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Sexual network characteristics of men who have sex with men with syphilis and/or gonorrhoea/chlamydia in Lima, Peru: network patterns as roadmaps for STI prevention interventions


Objective While men who have sex with men (MSM) are disproportionately affected by Peru’s overlapping HIV and STI epidemics, there are few data on how partnership-level and network-level factors affect STI transmission in Peru. We explored partnership-level and network-level factors associated with gonorrhoea/chlamydia (Neisseria gonorrhoeae and/or Chlamydia trachomatis (NG/CT)) and/or syphilis infection among MSM in Peru.

Methods We present the results of a cross-sectional secondary analysis of MSM (n=898) tested for syphilis and NG/CT infection as part of the screening process for two STI control trials in Lima, Peru. Participants completed questionnaires on demographics, sexual identity and role, characteristics of their three most recent sexual partners (partner sexual orientation, gender, role, partnership type, partner-specific sexual acts) and 30-day sexual network characteristics (number of sexual partners, partnership types, frequency of anal/vaginal intercourse). Participants were tested for syphilis and urethral, rectal and oropharyngeal NG/CT. Differences in network characteristics were analysed with χ2 and Kruskal-Wallis tests.

Results Approximately 38.9% of participants had a new STI diagnosis (syphilis (rapid plasma reagin ≥16): 10.6%; NG/CT: 22.9%; syphilis-NG/CT coinfection: 5.4%). Condomless anal intercourse (CAI) was not significantly associated with an STI diagnosis. Gay-identified participants with exclusively homosexual networks had a higher prevalence of STIs (47.4%) than gay-identified MSM with only heterosexual/bisexual partners (34.6%, p=0.04), despite reporting fewer sexual partners (any partners: 2, 1–4 vs 3, 2–6; p=0.001; casual partners: 1, 0–3 vs 2, 1–4; p=0.001) and more stable partnerships (1, 0–1 vs 0, 0–1; p=0.003) in the last month.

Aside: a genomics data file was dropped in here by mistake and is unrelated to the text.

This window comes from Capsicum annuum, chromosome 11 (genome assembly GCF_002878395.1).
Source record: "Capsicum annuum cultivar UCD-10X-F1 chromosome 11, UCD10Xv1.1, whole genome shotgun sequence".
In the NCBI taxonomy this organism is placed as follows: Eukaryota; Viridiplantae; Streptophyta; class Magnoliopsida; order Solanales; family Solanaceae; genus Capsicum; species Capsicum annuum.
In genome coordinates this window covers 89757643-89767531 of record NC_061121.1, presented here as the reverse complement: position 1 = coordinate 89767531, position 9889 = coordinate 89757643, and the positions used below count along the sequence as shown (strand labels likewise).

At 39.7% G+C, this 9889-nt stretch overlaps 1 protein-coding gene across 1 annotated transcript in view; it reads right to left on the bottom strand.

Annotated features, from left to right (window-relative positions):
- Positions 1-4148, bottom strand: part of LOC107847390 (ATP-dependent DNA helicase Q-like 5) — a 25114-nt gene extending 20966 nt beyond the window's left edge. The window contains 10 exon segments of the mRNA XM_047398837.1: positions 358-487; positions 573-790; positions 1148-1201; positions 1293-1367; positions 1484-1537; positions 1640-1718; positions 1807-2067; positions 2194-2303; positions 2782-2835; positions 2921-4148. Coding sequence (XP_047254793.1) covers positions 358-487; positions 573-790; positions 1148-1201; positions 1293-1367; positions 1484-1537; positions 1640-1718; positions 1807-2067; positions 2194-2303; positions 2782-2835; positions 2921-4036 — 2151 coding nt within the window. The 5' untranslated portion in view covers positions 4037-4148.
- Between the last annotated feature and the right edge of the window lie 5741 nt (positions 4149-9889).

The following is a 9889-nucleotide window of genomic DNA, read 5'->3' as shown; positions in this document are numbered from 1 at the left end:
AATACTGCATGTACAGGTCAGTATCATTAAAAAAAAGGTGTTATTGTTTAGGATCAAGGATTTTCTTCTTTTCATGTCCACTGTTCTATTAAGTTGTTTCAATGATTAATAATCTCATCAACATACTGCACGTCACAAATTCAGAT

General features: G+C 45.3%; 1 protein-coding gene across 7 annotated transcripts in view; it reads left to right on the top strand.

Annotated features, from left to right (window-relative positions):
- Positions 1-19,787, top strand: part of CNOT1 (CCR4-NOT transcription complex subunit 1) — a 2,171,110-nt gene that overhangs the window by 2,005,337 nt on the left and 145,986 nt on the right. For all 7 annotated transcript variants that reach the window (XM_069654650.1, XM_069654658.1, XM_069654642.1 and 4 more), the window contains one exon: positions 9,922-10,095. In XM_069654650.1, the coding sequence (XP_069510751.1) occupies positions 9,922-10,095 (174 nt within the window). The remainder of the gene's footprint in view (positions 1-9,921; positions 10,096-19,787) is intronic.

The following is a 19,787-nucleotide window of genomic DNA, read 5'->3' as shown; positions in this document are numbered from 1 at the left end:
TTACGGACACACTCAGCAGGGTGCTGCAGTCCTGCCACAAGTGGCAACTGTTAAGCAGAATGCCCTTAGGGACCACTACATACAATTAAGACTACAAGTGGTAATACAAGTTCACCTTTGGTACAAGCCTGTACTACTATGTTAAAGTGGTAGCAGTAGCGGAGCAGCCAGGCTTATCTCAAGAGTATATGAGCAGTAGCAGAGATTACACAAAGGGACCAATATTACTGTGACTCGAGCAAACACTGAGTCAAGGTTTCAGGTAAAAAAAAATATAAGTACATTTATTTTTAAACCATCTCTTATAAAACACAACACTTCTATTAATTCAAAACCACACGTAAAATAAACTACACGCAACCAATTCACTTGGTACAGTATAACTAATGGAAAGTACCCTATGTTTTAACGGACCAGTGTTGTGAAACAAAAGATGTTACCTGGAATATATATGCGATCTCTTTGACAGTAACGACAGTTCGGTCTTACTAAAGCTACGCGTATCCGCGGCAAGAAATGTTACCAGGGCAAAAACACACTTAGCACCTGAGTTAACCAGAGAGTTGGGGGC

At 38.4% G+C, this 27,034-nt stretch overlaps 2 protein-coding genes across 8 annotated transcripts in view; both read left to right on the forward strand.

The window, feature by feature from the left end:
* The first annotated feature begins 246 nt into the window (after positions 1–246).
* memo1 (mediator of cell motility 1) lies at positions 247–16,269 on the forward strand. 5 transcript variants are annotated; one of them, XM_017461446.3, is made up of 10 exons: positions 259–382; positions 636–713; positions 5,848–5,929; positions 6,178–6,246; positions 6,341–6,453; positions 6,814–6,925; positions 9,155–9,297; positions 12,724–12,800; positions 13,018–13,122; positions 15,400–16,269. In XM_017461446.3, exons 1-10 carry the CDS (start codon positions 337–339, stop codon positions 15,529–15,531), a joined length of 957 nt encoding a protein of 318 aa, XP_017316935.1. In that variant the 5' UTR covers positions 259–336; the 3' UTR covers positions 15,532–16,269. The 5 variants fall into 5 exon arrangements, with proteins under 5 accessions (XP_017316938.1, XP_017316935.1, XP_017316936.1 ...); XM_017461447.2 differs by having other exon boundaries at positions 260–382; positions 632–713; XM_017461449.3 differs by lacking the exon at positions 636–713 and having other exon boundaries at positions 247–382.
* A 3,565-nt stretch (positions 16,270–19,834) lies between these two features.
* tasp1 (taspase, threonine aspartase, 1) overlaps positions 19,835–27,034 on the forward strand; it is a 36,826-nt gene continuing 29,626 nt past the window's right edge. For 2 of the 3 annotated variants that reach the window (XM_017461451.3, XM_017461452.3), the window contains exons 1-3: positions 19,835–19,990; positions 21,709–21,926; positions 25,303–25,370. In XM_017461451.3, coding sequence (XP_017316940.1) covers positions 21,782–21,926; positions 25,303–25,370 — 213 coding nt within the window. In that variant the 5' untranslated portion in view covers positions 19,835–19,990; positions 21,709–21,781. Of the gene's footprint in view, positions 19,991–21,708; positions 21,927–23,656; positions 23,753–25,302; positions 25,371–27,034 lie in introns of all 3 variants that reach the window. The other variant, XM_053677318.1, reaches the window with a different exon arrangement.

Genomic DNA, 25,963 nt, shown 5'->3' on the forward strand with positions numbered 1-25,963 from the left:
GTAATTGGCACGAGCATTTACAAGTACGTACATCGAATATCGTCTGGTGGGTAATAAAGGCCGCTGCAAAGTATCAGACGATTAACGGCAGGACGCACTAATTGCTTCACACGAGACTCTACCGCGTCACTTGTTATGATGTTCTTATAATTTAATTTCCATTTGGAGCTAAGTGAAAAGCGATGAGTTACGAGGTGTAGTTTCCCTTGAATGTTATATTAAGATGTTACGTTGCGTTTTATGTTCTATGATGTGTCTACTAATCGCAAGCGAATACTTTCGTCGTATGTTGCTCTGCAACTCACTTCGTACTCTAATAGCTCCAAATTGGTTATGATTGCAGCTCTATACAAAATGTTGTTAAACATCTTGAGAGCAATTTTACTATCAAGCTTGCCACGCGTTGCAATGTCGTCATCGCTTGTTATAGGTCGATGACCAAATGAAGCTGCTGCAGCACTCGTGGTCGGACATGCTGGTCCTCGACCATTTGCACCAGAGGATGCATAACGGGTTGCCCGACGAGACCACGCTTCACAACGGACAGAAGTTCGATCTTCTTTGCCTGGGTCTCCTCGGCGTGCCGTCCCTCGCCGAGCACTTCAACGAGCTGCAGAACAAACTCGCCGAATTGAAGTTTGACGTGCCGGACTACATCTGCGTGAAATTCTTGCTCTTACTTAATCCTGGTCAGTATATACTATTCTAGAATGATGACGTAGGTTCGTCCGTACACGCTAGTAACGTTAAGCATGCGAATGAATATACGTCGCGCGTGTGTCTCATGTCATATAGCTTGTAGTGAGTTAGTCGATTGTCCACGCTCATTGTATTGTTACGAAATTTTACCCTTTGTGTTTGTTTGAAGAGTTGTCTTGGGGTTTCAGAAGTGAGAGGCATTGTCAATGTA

Conclusions Network size and the number of casual sexual partners were associated with NG/CT infection among MSM in Peru. Despite reporting fewer sexual risk behaviours (smaller network size, more stable partnerships, less CAI), MSM with homosexual-only sexual networks had a higher prevalence of NG/CT and syphilis. These findings suggest network composition among MSM in Peru plays an important role in the risk for STI acquisition.

  • sexual networks
  • Latin America
  • men

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